Sometimes I want view a file and see all the tabs replaced with a tab character and see line endings clearly marked. This might be because I’m trying to parse the file somehow, writing a regex to match something, or I might be debugging some problem with special characters.
For example, I’ve had to deal with the output of a program looking like:
<br /> id domain name<br /> 1 foobar.com John Doe<br /> 2 longest-domain-you-can-possibly-imagine-even-if-it-violates-rfc-1035.com John Q. Public<br />
I was trying to process it with awk but, when looking at the output in a terminal, it wasn’t clear if spaces or tabs were seperating the different fields. So, I fonud a few ways to print something out and show all the special characters.
cat has flags that will control showing non-printable and other special characters. If you want to see it all, just use ‘-A’.
<br /> $ cat -A foo.txt<br /> id^Idomain^Iname$<br /> 1^Ifoobar.com^IJohn Doe$<br /> 2^Ilongest-domain-you-can-possibly-imagine-even-if-it-violates-rfc-1035.com^IJohn Q. Public$<br />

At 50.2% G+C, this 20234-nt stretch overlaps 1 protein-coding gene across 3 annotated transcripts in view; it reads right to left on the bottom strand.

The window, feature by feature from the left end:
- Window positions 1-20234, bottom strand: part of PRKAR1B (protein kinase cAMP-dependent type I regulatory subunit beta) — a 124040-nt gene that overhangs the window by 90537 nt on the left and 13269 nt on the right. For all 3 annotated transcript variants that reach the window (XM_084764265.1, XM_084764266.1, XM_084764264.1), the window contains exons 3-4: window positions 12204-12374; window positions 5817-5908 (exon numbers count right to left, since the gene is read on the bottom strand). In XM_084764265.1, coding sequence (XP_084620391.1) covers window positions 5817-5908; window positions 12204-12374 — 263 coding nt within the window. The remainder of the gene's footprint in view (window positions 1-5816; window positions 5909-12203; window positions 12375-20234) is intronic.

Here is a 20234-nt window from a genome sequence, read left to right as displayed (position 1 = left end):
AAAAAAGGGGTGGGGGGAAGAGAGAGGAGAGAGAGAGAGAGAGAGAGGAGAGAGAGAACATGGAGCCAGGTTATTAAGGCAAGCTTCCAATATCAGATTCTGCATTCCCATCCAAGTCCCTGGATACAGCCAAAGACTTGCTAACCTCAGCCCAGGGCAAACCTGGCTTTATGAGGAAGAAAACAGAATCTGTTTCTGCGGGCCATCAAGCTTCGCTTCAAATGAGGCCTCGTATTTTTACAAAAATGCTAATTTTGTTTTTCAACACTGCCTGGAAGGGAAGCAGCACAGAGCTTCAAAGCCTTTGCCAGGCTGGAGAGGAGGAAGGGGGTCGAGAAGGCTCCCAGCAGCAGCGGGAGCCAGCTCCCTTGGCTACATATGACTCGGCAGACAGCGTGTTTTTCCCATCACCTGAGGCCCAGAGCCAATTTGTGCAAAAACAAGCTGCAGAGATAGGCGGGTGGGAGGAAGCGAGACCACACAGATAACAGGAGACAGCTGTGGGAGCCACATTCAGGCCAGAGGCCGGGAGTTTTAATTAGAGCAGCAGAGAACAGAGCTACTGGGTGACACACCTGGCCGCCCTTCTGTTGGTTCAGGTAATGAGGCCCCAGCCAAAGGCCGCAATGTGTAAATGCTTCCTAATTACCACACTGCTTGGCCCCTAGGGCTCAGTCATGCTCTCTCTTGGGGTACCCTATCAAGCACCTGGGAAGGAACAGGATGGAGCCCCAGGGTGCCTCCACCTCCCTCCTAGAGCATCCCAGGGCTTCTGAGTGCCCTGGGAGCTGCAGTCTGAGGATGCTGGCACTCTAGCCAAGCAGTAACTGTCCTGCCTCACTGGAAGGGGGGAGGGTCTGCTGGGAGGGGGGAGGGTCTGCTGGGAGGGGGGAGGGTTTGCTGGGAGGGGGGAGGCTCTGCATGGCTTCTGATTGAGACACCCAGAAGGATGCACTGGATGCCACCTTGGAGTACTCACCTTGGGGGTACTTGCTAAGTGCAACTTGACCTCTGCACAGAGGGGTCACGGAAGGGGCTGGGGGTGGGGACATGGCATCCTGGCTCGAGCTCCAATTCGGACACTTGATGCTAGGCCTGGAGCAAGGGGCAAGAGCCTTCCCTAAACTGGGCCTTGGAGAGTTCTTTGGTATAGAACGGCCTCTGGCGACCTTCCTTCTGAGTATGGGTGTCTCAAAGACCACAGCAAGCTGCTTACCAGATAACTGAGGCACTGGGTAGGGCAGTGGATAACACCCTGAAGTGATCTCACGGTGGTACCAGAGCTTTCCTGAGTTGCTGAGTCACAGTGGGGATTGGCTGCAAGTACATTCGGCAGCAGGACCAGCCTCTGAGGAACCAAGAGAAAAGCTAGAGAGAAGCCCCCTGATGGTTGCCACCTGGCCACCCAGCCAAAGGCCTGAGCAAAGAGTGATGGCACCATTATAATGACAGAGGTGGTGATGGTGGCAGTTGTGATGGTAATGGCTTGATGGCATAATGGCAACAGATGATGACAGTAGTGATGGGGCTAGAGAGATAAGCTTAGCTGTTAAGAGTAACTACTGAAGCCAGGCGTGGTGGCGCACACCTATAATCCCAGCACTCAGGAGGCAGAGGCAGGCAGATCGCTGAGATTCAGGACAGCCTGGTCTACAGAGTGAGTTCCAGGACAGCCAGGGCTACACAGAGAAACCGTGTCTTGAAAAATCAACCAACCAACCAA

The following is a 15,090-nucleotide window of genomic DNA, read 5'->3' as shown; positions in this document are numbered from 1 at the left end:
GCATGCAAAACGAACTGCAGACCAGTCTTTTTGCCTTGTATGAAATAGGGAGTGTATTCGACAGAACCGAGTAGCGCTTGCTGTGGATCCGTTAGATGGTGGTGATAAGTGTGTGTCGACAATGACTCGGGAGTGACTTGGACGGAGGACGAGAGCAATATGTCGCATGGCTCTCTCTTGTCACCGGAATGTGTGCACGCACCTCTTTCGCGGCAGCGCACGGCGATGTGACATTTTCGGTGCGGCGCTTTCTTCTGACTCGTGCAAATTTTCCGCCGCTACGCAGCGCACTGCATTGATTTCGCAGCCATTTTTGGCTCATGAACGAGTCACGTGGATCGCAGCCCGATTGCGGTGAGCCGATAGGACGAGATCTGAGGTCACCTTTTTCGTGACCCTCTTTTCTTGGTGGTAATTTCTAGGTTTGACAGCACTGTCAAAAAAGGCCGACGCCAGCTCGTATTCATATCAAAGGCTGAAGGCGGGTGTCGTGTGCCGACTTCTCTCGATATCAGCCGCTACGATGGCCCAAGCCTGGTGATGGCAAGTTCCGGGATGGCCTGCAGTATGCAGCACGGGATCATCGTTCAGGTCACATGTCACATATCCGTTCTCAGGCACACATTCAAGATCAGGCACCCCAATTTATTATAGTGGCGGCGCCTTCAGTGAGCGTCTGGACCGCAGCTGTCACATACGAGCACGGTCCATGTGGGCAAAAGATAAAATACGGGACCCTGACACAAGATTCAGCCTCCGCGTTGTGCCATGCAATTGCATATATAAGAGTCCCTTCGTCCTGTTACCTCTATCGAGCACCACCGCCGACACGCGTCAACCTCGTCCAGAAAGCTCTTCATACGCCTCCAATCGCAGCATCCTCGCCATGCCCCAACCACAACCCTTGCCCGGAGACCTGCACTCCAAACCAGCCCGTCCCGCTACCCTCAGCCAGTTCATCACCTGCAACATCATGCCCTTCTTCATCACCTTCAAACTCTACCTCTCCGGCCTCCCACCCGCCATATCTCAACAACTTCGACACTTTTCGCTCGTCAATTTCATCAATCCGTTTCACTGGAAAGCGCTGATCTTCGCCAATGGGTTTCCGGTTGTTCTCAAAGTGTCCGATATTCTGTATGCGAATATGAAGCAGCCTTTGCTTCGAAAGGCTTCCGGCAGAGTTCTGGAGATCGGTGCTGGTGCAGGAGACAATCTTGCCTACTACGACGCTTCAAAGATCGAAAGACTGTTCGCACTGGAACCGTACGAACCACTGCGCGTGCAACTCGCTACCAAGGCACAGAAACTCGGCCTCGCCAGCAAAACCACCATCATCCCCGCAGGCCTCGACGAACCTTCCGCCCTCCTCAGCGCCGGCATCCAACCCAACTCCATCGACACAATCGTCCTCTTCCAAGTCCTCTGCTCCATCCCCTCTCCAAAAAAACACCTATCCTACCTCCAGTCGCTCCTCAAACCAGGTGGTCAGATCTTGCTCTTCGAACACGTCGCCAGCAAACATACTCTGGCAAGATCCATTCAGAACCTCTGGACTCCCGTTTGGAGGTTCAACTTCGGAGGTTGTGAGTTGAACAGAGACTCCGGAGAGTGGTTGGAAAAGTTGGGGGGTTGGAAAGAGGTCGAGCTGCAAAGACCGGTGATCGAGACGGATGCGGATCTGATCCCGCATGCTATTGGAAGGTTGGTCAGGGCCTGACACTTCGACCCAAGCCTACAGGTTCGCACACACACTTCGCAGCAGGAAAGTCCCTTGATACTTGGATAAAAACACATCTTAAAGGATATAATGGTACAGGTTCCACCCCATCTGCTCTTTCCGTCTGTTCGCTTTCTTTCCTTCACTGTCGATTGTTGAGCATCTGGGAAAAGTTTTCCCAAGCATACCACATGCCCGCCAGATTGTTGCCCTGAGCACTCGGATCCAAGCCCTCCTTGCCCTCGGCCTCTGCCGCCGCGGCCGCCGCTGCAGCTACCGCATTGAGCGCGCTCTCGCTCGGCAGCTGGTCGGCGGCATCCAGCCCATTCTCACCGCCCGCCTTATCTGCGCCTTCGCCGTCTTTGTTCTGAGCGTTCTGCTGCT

I really don’t like how ‘^I’ is used for the tab character. I’m so used to writing and seeing ‘\t’ for tab characters, ‘^I’ really throws me off (not to mention it has the metacharacter ‘^’ in it means something else). This is why I prefer using sed.
sed has an ‘l’ operator that will print a file out in a ‘visually unambiguous’ form. See the ouput below:
<br /> $ sed -n l foo.txt<br /> id\tdomain\tname$<br /> 1\tfoobar.com\tJohn Doe$<br /> 2\tlongest-domain-you-can-possibly-imagine-even-if-it-violates-rfc-10\<br /> 35.com\tJohn Q. Public$<br />
sed took it upon itself to wrap the column for you which I really hate. Luckily GNU sed lets you specify the width you want to wrap it at. If you tell it 0, it won’t wrap it at all:
<br /> $ sed -n l0 foo.txt<br /> id\tdomain\tname$<br /> 1\tfoobar.com\tJohn Doe$<br /> 2\tlongest-domain-you-can-possibly-imagine-even-if-it-violates-rfc-1035.com\tJohn Q. Public$<br />Posted in: Nexcess